The biggest is the fact that the Mac, like the iPhone and iPad before it, now boasts the ability to instantly resume with the touch of a button. Although Apple touts this as “instant on,” it’s really instant resume. But because the product can stay asleep for weeks at a time, it is essentially the same thing.
Windows 7, which turned one year old this week, represents a vast improvement in resume time, but even the best Windows PCs can’t match this new Mac feature–at least from my initial use of the new MacBook Air.
Part of the Air’s speed is due simply to the fact that it has flash storage, but perhaps more of it can be attributed to the fact that Apple built the new Air knowing there wouldn’t be a traditional hard drive. As a result, it can design the system accordingly, allowing it to speed up tasks further. And Steve Jobs said a number of times that the design of the Air represents the future of the MacBook, suggesting that flash storage could be the future for all of Cupertino’s portables. In a brief chat after the event, Jobs emphasized that point to me again.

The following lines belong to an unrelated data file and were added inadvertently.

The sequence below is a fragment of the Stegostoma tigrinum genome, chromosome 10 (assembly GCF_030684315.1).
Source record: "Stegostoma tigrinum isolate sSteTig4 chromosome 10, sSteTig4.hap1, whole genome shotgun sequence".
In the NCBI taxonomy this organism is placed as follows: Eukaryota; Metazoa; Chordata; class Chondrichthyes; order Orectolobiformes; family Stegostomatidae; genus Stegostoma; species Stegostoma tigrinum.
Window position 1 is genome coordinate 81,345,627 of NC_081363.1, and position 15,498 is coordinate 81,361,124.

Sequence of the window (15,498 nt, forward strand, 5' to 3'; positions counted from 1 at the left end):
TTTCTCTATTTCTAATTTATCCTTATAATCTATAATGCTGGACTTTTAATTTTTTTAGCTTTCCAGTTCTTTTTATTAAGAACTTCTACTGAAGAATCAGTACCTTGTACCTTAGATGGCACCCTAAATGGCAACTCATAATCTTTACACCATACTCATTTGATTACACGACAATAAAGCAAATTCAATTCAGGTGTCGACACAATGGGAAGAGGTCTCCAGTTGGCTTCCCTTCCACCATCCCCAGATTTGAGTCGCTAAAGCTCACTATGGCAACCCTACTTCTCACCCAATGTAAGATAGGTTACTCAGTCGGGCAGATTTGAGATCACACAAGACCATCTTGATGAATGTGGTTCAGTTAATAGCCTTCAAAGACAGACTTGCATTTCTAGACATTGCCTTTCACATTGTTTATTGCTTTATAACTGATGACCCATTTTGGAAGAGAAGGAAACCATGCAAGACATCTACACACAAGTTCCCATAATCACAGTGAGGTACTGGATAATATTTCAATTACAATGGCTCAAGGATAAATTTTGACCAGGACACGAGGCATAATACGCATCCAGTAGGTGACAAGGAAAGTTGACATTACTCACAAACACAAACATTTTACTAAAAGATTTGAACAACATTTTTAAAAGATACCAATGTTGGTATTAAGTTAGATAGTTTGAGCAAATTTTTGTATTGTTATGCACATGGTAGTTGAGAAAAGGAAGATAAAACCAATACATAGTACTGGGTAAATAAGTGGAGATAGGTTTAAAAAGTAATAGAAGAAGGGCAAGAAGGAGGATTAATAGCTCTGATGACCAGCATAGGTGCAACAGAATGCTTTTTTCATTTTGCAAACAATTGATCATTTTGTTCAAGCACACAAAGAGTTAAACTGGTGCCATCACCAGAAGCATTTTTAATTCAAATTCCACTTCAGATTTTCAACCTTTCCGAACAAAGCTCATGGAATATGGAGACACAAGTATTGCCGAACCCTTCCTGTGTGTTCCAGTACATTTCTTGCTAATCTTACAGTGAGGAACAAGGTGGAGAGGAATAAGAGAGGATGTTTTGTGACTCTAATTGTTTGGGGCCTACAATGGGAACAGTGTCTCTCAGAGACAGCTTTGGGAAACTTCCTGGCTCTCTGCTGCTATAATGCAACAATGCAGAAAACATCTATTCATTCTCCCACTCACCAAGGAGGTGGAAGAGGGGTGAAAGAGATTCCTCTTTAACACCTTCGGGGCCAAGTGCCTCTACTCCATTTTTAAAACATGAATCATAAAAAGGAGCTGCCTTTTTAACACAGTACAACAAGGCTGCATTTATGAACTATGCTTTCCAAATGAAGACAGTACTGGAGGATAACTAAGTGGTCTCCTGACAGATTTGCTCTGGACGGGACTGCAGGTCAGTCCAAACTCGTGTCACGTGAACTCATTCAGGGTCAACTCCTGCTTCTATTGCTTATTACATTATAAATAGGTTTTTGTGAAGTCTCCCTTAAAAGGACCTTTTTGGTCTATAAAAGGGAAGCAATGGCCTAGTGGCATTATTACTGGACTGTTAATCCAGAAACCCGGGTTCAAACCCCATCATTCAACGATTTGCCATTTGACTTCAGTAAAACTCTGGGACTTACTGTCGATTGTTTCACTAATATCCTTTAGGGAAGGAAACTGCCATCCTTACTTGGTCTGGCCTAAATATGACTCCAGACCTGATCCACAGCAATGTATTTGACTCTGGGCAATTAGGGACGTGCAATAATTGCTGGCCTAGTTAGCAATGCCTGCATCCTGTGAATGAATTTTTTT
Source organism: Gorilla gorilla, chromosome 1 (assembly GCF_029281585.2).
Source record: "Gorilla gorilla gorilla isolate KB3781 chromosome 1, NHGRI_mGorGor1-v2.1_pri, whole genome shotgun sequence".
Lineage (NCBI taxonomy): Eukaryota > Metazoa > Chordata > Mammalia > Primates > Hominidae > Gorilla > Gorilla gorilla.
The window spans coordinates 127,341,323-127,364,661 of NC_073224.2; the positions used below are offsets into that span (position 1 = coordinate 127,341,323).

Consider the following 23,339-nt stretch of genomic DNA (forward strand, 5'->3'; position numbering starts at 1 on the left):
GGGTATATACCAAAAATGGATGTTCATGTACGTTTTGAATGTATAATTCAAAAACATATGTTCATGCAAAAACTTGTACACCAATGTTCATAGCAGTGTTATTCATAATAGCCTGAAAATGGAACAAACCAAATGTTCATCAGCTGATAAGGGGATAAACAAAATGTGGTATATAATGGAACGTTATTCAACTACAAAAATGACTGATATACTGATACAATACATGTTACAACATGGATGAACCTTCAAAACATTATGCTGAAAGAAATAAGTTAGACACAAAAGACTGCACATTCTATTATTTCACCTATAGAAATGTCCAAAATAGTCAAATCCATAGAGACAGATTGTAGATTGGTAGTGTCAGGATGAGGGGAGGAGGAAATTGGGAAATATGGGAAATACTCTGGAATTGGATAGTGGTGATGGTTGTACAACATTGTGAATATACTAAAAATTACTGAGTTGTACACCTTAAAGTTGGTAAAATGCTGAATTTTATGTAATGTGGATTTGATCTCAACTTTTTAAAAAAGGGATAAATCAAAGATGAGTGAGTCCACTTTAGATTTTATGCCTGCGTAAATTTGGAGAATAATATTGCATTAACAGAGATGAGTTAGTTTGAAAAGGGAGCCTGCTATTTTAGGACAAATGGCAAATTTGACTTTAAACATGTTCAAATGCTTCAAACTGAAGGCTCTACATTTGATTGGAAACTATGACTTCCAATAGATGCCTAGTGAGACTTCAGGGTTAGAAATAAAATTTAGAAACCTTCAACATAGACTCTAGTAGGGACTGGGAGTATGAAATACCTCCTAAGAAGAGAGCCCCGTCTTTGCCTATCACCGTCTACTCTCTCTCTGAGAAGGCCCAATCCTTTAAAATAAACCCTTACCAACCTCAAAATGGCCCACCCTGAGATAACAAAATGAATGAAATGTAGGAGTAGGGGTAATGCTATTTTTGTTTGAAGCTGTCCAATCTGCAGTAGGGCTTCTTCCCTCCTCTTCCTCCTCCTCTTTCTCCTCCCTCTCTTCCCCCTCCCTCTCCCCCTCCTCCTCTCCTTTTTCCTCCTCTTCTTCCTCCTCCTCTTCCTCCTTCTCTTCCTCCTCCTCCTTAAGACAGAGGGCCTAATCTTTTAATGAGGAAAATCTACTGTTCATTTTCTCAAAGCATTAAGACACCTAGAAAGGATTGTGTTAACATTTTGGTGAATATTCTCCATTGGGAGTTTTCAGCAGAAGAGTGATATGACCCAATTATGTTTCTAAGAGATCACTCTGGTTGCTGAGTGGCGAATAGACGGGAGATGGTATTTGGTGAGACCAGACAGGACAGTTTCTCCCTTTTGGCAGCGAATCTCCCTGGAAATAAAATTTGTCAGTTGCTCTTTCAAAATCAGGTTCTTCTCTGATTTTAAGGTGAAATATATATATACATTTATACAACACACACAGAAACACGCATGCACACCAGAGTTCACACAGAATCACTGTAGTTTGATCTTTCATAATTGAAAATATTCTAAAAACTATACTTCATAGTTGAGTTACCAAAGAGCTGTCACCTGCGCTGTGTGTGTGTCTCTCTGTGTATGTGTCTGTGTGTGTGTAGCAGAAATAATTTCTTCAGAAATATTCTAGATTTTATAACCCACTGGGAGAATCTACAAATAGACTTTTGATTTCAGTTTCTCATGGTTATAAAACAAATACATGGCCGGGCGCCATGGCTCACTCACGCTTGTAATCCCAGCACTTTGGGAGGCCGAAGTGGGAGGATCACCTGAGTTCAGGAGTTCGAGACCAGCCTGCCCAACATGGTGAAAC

Microsoft, in supporting Windows, has to make sure the operating system works on everything that meets its minimum specifications. In short, it’s the typical challenge for Windows. Because Microsoft works with a variety of hardware partners–as well as supporting years-old machines–Windows often has to sacrifice the ultimate in performance for the sake of compatibility.
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